Elsewhere at the FIA Sport Conference, it was revealed that regionalised graphics will be introduced for the 2018 season. Depending on location, some countries will see miles per hour (mph) in their graphics set, whilst others will see kilometers per hour (kph). Personally, I have no issue seeing both kph and mph, but I assume that FOM are planning on making other graphical changes, otherwise introducing a regionalised version feels like an unnecessary overhead.

FOM releases driver briefing footage for the first time

For the first time in the modern era, Formula One Management have released footage from the FIA driver briefing to fans worldwide.

The commercial rights holder uploaded a three-minute video from the Monaco Grand Prix briefing to social media during the Canadian Grand Prix weekend. The footage shows Romain Grosjean asking the FIA’s Charlie Whiting about Lewis Hamilton’s attempted overtake on Sebastian Vettel during the Spanish Grand Prix; whilst Max Verstappen commented on the height of the kerb following the swimming pool complex.

The move has been on the cards since last October when it was first reported that the footage would be released publicly in some format, so arguably this was a decision made before Liberty came on board. You can make your own interpretation as to whether this is the first time that the driver briefing has included anything of any interest.

Having now seen the footage, the question is whether this is something we want to regularly see after each race weekend, and the pros or cons involved. One of the areas Liberty Media is trying to push is a focus on the driver personalities. The driver briefings are one place which highlights the individual characters that might not otherwise be on show elsewhere during the weekend. Showing snippets from the briefing helps fans gather an insight into the decision-making process.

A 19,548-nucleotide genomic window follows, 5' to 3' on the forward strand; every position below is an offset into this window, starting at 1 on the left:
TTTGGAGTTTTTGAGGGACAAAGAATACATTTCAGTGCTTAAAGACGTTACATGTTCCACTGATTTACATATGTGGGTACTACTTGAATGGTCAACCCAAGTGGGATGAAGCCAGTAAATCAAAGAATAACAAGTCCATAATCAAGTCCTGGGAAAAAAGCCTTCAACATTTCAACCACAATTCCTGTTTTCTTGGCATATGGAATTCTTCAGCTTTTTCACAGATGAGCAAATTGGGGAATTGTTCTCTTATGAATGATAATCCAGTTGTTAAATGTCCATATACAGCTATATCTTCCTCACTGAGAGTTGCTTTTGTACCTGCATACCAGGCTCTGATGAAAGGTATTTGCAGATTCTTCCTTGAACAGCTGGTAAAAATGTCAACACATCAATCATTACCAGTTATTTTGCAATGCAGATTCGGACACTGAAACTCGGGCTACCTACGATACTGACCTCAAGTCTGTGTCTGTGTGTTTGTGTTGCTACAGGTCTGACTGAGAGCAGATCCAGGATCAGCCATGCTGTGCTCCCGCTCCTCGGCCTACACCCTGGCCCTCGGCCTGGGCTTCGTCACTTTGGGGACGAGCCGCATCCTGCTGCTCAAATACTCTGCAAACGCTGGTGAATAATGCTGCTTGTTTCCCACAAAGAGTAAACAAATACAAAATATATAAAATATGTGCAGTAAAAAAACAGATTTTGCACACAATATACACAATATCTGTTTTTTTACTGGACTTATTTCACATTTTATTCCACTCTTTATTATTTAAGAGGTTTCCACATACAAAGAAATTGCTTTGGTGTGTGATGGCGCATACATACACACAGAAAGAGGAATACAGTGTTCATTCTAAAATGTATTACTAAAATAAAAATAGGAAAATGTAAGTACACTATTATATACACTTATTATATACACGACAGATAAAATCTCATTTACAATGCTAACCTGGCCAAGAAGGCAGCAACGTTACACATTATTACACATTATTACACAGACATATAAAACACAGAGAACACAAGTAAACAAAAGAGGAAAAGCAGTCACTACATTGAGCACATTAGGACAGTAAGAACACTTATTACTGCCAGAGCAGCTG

On the other hand, there may be a concern that drivers will stop being themselves in the briefings if FOM choose to release footage on a regular basis. The briefings are a private forum for drivers to talk to race officials. Broadcasting the footage via any medium may result in drivers registering their grievances elsewhere, when the cameras are off.

Also, after seeing the footage a few times from different events, it will inevitably lose its raw touch. In my view, we should see the footage either on an ad-hoc basis, or potentially at the end of the season as a standalone video. The Monaco video that FOM released was an excellent behind the scenes look at the briefing, but not something I would watch every weekend.

The raft race is back!
The Canadian Grand Prix weekend also saw the return of the raft race. The raft race, organised by FOM and Red Bull, which used to be a staple of the Montreal weekend during the 1980s and 1990s, made a return on Saturday evening and was streamed live on Formula 1’s social media channels. This is not only about giving something back to the fans, but is also about making F1 fun again.

It does feel like the offering from Liberty Media this weekend has increased further with several features uploaded to social media, such as Lewis Hamilton matching Ayrton Senna’s 65 pole positions. The video presenting Hamilton with a replica of Senna’s helmet immediately following qualifying has reached 3.3 million people on Facebook and countless more across Twitter and YouTube.

For fans attending the race, Liberty are experimenting with free Wi-Fi for fans in the grandstand, allowing them it looks like to live stream the on-track action.